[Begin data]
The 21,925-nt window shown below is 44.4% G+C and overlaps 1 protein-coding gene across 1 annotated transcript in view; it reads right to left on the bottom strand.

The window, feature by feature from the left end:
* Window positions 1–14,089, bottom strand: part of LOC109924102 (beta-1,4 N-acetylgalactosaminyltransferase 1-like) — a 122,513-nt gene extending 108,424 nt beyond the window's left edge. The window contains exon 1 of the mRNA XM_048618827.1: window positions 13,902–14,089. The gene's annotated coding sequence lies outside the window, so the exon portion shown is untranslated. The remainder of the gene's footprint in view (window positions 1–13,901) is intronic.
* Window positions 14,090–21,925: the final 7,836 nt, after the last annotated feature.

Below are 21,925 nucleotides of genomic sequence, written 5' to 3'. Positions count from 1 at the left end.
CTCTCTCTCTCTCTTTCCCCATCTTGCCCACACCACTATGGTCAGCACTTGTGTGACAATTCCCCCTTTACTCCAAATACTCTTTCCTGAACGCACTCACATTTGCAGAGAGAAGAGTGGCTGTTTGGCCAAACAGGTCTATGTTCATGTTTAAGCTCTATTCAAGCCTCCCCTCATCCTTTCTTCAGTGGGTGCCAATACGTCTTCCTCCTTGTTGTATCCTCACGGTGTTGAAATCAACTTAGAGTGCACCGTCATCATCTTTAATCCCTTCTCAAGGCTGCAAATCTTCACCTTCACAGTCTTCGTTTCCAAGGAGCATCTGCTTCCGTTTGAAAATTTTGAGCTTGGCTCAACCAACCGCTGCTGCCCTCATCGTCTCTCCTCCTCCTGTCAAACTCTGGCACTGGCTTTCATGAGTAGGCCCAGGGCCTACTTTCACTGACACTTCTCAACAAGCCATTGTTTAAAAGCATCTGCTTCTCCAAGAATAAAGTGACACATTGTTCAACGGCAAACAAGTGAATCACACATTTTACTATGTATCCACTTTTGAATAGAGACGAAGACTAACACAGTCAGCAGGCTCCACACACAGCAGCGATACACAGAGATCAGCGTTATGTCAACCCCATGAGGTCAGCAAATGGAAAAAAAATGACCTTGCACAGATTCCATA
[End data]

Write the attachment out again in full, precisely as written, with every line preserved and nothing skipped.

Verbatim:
The 21,925-nt window shown below is 44.4% G+C and overlaps 1 protein-coding gene across 1 annotated transcript in view; it reads right to left on the bottom strand.

The window, feature by feature from the left end:
* Window positions 1–14,089, bottom strand: part of LOC109924102 (beta-1,4 N-acetylgalactosaminyltransferase 1-like) — a 122,513-nt gene extending 108,424 nt beyond the window's left edge. The window contains exon 1 of the mRNA XM_048618827.1: window positions 13,902–14,089. The gene's annotated coding sequence lies outside the window, so the exon portion shown is untranslated. The remainder of the gene's footprint in view (window positions 1–13,901) is intronic.
* Window positions 14,090–21,925: the final 7,836 nt, after the last annotated feature.

Below are 21,925 nucleotides of genomic sequence, written 5' to 3'. Positions count from 1 at the left end.
CTCTCTCTCTCTCTTTCCCCATCTTGCCCACACCACTATGGTCAGCACTTGTGTGACAATTCCCCCTTTACTCCAAATACTCTTTCCTGAACGCACTCACATTTGCAGAGAGAAGAGTGGCTGTTTGGCCAAACAGGTCTATGTTCATGTTTAAGCTCTATTCAAGCCTCCCCTCATCCTTTCTTCAGTGGGTGCCAATACGTCTTCCTCCTTGTTGTATCCTCACGGTGTTGAAATCAACTTAGAGTGCACCGTCATCATCTTTAATCCCTTCTCAAGGCTGCAAATCTTCACCTTCACAGTCTTCGTTTCCAAGGAGCATCTGCTTCCGTTTGAAAATTTTGAGCTTGGCTCAACCAACCGCTGCTGCCCTCATCGTCTCTCCTCCTCCTGTCAAACTCTGGCACTGGCTTTCATGAGTAGGCCCAGGGCCTACTTTCACTGACACTTCTCAACAAGCCATTGTTTAAAAGCATCTGCTTCTCCAAGAATAAAGTGACACATTGTTCAACGGCAAACAAGTGAATCACACATTTTACTATGTATCCACTTTTGAATAGAGACGAAGACTAACACAGTCAGCAGGCTCCACACACAGCAGCGATACACAGAGATCAGCGTTATGTCAACCCCATGAGGTCAGCAAATGGAAAAAAAATGACCTTGCACAGATTCCATA